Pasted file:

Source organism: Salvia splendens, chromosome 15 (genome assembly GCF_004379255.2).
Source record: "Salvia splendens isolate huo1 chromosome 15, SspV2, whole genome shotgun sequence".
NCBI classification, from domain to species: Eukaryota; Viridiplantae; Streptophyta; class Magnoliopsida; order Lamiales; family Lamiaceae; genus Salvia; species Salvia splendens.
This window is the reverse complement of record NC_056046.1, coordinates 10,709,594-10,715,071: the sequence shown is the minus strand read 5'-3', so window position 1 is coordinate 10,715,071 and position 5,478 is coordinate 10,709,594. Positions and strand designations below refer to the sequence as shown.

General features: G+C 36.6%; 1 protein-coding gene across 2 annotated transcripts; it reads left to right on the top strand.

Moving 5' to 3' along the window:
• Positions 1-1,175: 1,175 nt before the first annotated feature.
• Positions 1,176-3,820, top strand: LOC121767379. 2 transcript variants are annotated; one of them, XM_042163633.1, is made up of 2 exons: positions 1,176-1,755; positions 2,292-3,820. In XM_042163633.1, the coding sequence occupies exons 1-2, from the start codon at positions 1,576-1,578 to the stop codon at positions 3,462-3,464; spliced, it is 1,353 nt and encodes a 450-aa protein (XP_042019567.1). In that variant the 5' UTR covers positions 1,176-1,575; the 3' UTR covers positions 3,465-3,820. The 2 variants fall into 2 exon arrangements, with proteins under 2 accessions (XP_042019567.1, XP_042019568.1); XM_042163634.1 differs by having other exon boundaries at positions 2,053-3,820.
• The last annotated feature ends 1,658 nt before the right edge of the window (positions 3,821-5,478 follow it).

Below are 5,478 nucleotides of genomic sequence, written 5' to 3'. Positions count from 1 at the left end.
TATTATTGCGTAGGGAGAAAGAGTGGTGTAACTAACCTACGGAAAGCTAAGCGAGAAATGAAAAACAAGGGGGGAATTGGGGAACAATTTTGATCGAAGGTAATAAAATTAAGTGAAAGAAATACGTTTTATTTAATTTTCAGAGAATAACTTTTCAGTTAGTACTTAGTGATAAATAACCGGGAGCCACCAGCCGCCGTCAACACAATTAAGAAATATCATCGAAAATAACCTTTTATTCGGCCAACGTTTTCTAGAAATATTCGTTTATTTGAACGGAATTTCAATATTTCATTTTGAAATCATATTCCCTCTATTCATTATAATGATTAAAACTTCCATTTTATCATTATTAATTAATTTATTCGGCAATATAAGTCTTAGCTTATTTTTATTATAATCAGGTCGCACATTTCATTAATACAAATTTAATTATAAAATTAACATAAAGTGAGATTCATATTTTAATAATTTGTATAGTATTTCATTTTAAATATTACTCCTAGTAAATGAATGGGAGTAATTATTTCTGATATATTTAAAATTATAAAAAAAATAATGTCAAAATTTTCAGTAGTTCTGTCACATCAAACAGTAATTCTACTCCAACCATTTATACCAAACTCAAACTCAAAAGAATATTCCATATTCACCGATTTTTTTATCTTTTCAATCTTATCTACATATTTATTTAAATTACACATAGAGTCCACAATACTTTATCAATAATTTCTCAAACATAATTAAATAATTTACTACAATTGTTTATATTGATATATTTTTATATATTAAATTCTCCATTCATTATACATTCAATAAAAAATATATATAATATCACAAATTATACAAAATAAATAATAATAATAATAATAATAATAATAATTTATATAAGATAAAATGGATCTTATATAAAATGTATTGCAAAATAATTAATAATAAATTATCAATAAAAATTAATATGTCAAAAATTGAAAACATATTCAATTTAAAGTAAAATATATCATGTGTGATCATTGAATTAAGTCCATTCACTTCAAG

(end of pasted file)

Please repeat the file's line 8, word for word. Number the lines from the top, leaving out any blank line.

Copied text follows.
• Positions 1,176-3,820, top strand: LOC121767379. 2 transcript variants are annotated; one of them, XM_042163633.1, is made up of 2 exons: positions 1,176-1,755; positions 2,292-3,820. In XM_042163633.1, the coding sequence occupies exons 1-2, from the start codon at positions 1,576-1,578 to the stop codon at positions 3,462-3,464; spliced, it is 1,353 nt and encodes a 450-aa protein (XP_042019567.1). In that variant the 5' UTR covers positions 1,176-1,575; the 3' UTR covers positions 3,465-3,820. The 2 variants fall into 2 exon arrangements, with proteins under 2 accessions (XP_042019567.1, XP_042019568.1); XM_042163634.1 differs by having other exon boundaries at positions 2,053-3,820.